PRIZE. Michael Schöll, a 38-year-old researcher at the University of Gothenburg, has been awarded the “Queen Silvia Prize to a Young Alzheimer’s Researcher.” The prize was established by the Swedish Alzheimer’s Foundation and is awarded by Her Majesty Queen Silvia today, April 18. At the same ceremony, Ingmar Skoog is receiving the Alzheimer’s Foundation’s major research prize, a prize that had previously been announced by the foundation.
Michael Schöll and his group of researchers at the University of Gothenburg are focusing on using brain imaging to establish new and to validate existing biomarkers, which will make it possible to identify individuals who are at risk of developing Alzheimer’s disease as early as possible in the disease stage. Michael Schöll is part of the Wallenberg Centre for Molecular and Translational Medicine at University of Gothenburg.
“The award means a great deal. It’s a validation from an active association that represents those for whom I’m conducting research–patients and their relatives–so the prize makes me extra happy,” Michael says. “I’m humbled in the face of the challenge but inspired by past prizewinners. Several of these are sure to play an active role in what may be a partial solution to this enormous social problem.”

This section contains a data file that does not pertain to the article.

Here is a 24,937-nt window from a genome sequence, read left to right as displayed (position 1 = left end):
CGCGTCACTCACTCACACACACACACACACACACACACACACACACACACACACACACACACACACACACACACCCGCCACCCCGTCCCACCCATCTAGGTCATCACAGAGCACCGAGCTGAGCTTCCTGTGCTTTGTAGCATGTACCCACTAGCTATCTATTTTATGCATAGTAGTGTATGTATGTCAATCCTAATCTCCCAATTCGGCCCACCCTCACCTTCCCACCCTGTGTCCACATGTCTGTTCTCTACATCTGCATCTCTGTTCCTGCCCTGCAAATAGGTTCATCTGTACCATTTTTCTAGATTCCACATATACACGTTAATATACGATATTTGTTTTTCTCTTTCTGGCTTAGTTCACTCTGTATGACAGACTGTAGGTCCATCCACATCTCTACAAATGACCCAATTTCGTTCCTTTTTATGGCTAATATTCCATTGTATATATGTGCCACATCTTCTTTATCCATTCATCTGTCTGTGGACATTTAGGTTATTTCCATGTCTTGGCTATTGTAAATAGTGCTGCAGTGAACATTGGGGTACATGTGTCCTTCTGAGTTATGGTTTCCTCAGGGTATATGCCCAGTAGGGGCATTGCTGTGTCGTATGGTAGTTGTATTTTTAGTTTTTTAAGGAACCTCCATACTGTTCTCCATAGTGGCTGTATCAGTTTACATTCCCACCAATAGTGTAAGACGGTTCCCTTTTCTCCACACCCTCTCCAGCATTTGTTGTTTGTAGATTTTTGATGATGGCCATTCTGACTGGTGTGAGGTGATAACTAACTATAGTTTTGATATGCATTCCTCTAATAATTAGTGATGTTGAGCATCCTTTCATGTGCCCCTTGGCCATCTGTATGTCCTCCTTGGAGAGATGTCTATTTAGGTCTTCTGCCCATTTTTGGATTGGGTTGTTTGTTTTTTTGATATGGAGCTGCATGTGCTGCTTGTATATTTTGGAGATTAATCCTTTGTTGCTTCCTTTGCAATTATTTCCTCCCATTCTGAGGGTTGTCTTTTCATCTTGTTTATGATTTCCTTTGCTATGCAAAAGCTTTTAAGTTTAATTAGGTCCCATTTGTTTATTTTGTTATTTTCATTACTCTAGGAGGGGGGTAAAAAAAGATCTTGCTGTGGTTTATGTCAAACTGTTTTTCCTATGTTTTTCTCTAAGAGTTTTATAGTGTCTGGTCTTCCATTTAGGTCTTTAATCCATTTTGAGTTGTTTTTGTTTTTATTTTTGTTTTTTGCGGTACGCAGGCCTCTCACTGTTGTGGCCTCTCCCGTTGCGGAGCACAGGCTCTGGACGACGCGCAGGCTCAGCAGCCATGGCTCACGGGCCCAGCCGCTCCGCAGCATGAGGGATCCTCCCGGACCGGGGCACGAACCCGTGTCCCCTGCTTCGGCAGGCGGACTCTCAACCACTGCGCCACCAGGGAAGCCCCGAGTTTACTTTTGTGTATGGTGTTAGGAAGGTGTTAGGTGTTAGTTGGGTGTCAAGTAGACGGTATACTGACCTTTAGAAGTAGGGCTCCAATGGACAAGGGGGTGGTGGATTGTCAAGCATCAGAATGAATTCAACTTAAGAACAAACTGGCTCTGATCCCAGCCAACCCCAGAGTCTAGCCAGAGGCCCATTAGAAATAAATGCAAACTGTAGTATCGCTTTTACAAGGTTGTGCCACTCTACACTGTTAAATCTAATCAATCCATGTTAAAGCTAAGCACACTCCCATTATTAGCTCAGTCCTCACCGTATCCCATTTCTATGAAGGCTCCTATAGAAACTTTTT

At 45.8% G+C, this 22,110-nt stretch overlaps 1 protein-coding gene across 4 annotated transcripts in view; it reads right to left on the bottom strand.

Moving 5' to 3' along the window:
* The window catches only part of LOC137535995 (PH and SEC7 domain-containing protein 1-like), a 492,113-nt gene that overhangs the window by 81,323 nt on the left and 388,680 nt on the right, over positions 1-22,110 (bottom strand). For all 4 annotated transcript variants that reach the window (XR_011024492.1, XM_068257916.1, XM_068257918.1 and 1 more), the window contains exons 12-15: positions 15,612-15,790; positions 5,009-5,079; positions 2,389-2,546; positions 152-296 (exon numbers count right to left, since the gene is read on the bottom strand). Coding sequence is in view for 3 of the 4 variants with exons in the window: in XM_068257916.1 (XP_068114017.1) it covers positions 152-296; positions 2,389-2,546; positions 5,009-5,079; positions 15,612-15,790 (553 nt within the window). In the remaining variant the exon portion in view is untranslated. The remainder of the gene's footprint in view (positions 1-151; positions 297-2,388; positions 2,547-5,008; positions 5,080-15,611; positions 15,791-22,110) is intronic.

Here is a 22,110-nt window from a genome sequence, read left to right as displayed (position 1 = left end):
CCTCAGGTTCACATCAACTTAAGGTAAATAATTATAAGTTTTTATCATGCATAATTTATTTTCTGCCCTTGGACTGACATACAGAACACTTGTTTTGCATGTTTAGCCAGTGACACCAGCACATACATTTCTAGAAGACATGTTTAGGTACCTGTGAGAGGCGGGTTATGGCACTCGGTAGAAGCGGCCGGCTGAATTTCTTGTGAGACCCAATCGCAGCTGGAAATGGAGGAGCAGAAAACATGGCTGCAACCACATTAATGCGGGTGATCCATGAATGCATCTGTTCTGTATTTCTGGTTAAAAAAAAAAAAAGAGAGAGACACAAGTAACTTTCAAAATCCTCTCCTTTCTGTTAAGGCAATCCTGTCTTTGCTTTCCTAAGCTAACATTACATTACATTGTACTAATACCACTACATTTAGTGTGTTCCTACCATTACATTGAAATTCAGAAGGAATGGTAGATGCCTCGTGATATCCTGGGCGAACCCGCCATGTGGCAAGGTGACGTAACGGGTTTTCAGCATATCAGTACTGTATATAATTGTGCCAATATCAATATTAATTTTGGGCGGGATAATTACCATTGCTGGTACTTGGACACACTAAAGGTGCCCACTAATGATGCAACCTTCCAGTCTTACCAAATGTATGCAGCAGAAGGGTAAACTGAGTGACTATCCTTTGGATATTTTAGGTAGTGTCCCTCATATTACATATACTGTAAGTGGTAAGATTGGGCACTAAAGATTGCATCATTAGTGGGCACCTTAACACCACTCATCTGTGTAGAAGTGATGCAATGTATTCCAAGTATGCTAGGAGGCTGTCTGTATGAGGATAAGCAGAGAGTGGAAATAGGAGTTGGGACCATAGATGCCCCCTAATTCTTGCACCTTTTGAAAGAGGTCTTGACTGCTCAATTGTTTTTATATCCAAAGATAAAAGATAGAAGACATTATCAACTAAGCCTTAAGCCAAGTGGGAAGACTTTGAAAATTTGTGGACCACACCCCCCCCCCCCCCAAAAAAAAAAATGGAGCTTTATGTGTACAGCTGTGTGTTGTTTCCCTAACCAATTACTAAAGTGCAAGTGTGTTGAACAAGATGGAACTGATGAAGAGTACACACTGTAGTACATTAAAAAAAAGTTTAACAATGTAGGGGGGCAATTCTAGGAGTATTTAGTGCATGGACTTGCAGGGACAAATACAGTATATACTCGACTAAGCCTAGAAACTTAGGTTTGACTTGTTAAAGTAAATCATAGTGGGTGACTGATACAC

The “Queen Silvia Prize to a Young Alzheimer’s Researcher” was established in 2014 by the Alzheimer’s Foundation (Alzheimerfonden) on the occasion of the queen’s 70th birthday. The prize is awarded every year to a promising dementia researcher under the age of 40. The prize money amounts to SEK 125,000.
Michael Schöll is receiving the award from Queen Silvia at 16:00 on April 18, 2018 at the Royal Palace in a ceremony in which Professor Ingmar Skoog is receiving the Alzheimer’s Foundation’s major research prize of SEK 2.5 million. That award has previously been announced by the foundation.
Ingmar Skoog is a professor, psychiatrist and director of the Center for Aging and Health (AgeCap) at Sahlgrenska Academy, University of Gothenburg. He is receiving the prize for his age-related study in which he examines how markers for Alzheimer’s disease in spinal fluid are related to the brain’s biological processes among 70-year-olds who have not developed dementia.
“It’s really great to receive the major research prize and the research grant,” Ingmar comments. “The prize means that we can discover different ways to prevent dementia and can also enable us to find clues to new treatment options.”
TEXT: ALZHEIMER FOUNDATION
PHOTO: YANAN LI